3. Visit  BSNbeDONE profile page
    3
    Quote from squatmunkie_RN
    I work in an environment where everyone smiles to your face while they are stabbing you in the back. With nurses who will lie and exaggerate the truth telling the NM on you in emails and phone calls, then smile and joke to your face. How can you work like this? When you're constantly looking over your shoulder worried about what mistake will go in your permanent file? If I find something wrong, something missed by the previous nurse I fix the problem and move on. (the shift is WAY too busy to stop and write emails on what the previous nurse missed by accident) But, now that writing emails and vindictiveness is what the NM wants from his staff, I guess I will give him that. I learned something last week. Trust NO. ONE. EVER. Please give me your thoughts!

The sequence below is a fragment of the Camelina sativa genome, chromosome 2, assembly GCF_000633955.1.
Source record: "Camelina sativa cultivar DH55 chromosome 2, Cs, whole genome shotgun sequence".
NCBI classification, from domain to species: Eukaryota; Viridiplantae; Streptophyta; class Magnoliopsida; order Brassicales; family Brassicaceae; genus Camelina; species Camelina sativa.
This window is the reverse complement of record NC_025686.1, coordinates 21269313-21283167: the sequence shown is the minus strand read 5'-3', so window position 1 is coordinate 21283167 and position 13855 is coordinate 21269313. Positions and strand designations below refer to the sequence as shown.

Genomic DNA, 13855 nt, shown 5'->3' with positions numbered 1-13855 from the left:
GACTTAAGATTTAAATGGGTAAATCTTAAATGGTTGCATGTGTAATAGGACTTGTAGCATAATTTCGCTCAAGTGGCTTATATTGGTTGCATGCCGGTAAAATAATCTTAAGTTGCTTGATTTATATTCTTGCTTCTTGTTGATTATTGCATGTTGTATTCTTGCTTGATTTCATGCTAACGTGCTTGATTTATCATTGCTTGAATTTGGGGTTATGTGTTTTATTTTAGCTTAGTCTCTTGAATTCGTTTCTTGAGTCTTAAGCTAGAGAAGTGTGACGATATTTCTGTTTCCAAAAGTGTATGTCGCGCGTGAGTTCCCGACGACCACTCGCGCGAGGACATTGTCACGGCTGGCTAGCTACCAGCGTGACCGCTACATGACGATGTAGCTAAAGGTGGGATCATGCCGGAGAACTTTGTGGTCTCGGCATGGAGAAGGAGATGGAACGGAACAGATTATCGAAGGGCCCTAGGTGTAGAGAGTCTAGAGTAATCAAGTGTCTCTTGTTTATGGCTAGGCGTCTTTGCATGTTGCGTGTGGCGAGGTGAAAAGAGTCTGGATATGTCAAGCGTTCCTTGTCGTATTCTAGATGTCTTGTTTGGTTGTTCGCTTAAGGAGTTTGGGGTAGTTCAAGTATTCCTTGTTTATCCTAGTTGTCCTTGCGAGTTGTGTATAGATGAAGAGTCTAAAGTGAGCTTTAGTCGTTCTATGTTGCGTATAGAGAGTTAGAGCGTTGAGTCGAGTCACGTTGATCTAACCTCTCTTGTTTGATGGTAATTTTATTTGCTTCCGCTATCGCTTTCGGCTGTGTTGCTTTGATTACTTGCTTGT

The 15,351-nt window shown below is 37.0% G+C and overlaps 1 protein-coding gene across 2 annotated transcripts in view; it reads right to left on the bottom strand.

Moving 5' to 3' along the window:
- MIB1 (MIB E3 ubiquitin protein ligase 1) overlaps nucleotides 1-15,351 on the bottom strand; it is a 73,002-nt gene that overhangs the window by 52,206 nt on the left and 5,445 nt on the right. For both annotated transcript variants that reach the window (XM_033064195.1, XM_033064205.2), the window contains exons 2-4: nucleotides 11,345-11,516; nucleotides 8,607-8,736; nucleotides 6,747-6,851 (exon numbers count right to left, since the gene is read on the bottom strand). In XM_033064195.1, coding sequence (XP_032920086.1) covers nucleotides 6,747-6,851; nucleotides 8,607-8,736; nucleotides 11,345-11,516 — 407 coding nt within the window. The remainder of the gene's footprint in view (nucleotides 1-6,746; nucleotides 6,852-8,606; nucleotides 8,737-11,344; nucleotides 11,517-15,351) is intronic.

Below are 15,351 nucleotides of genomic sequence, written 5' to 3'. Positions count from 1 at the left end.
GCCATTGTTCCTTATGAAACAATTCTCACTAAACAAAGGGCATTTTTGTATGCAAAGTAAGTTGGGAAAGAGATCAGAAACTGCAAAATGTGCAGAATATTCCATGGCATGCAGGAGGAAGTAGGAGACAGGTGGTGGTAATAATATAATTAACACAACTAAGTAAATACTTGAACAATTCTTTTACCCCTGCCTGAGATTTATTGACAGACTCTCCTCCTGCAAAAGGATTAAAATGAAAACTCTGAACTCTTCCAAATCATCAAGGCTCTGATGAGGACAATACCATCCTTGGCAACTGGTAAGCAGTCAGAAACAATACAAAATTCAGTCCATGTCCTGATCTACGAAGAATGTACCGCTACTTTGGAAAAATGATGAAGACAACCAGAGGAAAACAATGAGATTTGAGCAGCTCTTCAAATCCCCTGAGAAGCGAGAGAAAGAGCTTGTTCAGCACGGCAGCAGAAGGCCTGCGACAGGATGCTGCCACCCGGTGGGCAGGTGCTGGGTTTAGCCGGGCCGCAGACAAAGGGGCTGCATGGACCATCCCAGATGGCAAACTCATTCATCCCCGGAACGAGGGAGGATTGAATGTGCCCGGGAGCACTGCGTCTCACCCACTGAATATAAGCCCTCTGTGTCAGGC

Oh the things I could say here! But to keep it short, the first and last time I reported to my manager because of the way I was treated as a float nurse within minutes of reporting to duty, I was made a DO NOT USE on that floor. After that, I only talk to my patients. I don't talk to anyone on the floor, in the hospital, in the city, or even in the county! I do my hours, pack my car, and drive my happy *** back to where I came from. When I see that I've gotten missed calls from the job, I just smile and think, yeah, you miss me, dontcha? Lol! So, no, I don't tell! (BUT!) If the patient complains to me about another nurse, I have o choice but to act on their complaints. So, I will ask the charge nurse if he/she could talk with the patient in room #--- when he/she gets a minute. Then the charge nurse can determine if the manager should be involved.